Baynard Kendrick is largely forgotten today. One of the founders of the Mystery Writers of America, he held the first membership card and was made a Grandmaster. His novels of the blind PI Captain Duncan Maclain were very good mysteries, a hint of his pulp background in his writing. The first one appeared in 1937, a total of thirteen novels, a few short stories, and a collection of three novelettes. FRANKINCENSE AND MURDER came out in 1961, his last book. If Kendrick is remembered at all these days, it’s as the author of novels based on the Longstreet TV series that starred James Franciscus as Mike Longstreet, an insurance investigator, blinded by a bomb that killed his wife. It’s a mistaken assumption. One book cites five Longstreet novels by Kendrick and I found one on eBay that trumpeted the notion of a rare Longstreet novel. His only connection with the TV series was a screen credit as author of the source material.
I’m no expert on such things, but I believe I caught a Rex Stout/Nero Wolf influence. See if you agree.
Referred to in the body of the text as the Captain, Duncan Maclain was blinded during WWI. He’s wealthy and lives in a penthouse apartment. He has a black man, Cappo, who’s his valet/chauffeur/bodyguard, a partner in his agency named Spud Savage, and a pair of German Shepherds. His blindness is not a crutch, he’s even been known to carry a gun, and the driving force that motivates him is to prove he’s smarter than the criminal minds he encounters. He has a large collection of books in braille he uses and he works large jigsaw puzzles by touch alone.
In this one, he’s at a party thrown by friends, brothers Herb and Andy Boldin, CPAs. While being hit on for an endorsement of a new men’s cologne by Jacques Galerion, a loud clamor breaks out as a drunken Herb accuses his brother of stealing his girl, his secretary Marilyn. He’s calmed down and put to bed, his doctor giving him a shot to make him sleep.
It wasn’t long before the screaming began. Herb Boldin had been found dead in his bed. It was though the mixing of liquor and pills had caused his death. The doctor admits Heb grabbed up a bottle of sleeping pills before the shot took effect and downed a few. But the Captain’s sharp sense of smell gets the scent of bitter almonds, a hallmark of cyanide. A quick autopsy proves it such.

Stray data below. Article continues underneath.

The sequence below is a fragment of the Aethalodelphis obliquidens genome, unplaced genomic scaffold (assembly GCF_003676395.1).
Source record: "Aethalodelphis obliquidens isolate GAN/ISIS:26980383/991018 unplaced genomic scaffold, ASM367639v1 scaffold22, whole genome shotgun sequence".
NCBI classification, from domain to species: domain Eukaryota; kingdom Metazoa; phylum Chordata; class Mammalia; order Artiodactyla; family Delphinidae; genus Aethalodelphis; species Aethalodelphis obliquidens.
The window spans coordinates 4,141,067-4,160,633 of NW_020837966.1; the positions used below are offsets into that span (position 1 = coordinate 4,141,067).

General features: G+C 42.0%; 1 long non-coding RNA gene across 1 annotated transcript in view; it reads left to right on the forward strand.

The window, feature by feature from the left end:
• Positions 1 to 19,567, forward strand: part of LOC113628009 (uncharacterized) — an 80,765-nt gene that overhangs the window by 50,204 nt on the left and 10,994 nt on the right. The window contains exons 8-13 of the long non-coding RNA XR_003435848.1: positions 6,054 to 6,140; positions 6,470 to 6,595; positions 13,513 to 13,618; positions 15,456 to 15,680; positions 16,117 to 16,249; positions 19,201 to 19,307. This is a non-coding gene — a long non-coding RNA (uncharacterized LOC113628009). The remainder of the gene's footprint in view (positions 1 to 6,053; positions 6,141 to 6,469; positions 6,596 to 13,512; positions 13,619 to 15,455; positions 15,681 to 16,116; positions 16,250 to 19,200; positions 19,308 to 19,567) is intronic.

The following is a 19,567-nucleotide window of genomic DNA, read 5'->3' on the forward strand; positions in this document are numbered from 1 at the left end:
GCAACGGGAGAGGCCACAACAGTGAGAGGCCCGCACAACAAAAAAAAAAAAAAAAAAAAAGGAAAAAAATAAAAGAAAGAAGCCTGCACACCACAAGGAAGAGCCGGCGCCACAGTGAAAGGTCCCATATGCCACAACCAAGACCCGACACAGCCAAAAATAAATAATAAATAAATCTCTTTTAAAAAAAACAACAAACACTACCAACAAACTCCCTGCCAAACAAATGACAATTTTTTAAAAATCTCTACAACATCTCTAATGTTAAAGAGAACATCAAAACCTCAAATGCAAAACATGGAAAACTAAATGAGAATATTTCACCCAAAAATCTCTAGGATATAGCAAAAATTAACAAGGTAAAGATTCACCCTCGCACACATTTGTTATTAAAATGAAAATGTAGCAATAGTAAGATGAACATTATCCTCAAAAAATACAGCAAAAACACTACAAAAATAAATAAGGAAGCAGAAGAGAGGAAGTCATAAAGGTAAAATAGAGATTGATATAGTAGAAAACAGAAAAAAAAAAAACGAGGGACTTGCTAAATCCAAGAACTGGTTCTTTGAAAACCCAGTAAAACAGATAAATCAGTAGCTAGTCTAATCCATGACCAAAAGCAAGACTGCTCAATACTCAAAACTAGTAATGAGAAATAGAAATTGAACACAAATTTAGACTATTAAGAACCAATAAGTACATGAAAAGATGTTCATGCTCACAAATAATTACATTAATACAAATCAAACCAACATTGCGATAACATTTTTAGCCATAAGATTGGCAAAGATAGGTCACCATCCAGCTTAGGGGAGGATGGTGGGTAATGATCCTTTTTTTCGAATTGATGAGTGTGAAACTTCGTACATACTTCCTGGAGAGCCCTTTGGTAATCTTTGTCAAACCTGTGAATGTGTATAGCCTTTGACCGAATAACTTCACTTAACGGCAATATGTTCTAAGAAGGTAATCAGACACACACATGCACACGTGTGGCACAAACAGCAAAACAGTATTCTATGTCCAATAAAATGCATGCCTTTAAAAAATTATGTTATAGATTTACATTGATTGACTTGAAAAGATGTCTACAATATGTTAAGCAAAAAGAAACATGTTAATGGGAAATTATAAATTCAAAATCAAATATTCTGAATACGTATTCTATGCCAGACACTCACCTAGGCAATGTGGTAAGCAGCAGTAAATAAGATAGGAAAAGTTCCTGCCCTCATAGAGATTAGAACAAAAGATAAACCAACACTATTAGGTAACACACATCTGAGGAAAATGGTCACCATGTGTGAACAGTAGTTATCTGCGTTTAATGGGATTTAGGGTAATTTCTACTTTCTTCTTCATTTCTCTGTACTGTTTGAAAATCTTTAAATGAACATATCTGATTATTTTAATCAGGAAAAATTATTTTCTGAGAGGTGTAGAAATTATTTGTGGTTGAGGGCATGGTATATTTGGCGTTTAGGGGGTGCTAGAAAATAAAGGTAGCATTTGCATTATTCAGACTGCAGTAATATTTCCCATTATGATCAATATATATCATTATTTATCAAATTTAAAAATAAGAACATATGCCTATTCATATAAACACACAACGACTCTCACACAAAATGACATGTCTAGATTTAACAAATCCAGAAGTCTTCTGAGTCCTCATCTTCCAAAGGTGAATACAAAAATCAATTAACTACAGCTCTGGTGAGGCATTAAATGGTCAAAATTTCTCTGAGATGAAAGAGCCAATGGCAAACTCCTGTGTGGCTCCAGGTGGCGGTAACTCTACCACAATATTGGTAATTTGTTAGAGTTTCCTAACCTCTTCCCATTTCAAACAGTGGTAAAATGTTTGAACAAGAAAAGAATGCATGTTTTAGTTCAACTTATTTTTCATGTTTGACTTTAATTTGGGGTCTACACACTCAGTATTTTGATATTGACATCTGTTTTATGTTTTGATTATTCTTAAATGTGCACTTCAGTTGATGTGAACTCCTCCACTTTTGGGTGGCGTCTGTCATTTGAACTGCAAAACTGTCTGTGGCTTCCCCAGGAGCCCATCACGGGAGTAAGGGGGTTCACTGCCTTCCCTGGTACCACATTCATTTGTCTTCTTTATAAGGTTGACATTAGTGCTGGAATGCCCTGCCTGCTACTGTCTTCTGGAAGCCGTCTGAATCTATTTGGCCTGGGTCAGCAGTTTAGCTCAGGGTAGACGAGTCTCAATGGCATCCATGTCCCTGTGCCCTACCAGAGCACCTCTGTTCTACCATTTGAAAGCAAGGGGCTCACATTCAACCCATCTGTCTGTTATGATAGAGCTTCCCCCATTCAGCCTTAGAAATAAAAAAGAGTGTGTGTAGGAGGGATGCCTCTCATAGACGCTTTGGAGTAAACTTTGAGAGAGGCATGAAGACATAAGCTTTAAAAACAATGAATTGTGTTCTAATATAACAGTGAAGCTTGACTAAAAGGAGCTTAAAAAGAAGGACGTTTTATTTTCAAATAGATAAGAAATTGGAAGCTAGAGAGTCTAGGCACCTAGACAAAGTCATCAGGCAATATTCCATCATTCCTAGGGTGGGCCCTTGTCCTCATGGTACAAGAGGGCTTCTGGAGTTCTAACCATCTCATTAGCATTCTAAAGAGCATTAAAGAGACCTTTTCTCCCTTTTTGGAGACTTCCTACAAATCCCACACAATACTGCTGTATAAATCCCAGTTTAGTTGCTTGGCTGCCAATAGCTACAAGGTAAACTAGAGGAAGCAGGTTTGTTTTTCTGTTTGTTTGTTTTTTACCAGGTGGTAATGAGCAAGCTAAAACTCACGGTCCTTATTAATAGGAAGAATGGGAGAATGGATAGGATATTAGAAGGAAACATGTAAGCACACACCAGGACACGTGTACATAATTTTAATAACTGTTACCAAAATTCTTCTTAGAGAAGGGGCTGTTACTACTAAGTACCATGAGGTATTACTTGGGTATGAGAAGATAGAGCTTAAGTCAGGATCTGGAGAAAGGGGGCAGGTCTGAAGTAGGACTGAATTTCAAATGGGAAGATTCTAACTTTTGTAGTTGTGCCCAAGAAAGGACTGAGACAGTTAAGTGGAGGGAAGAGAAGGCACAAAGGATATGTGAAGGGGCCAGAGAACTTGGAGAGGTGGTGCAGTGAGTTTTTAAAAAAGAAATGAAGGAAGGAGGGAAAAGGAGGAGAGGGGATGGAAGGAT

The suspects are many. Shortly before his death, Herb had been asking around about the reward from the Internal Revenue Service for exposing a massive fraud.
Jacques Galerin is one. Herb’s CPA business was doing the annual audit of Margot Matou Enterprises, a business Galerin, real name Jack Gale, had built into a multi-million dollar business while married to a much older wife for twenty years, branching the perfume branch out into other businesses, only to learn upon her death that he was left out, everything going to five family members. He was allowed to continue running the business for a salary of fifty thousand a year. That had been ten years ago.
Brother Andy receives Herb’s half of the business and a fifty thousand dollar life insurance policy.
Herb’s partner also got a fifty thousand life insurance.
Herb was deep in debt and one of his debtors was Marilyn’s brother, Brock Haskell, a union official with a temper.
Captain Maclain goes about his investigation, letting all the principals underestimate him because of his blindness.
Nice little mystery and not my last by Kendrick. His books are hard to find and expensive when you do. But I’ve found several as free downloads to my Kindle app.
For more forgotten books, check in on Patti Abbott at her blog, Pattinase, every Friday.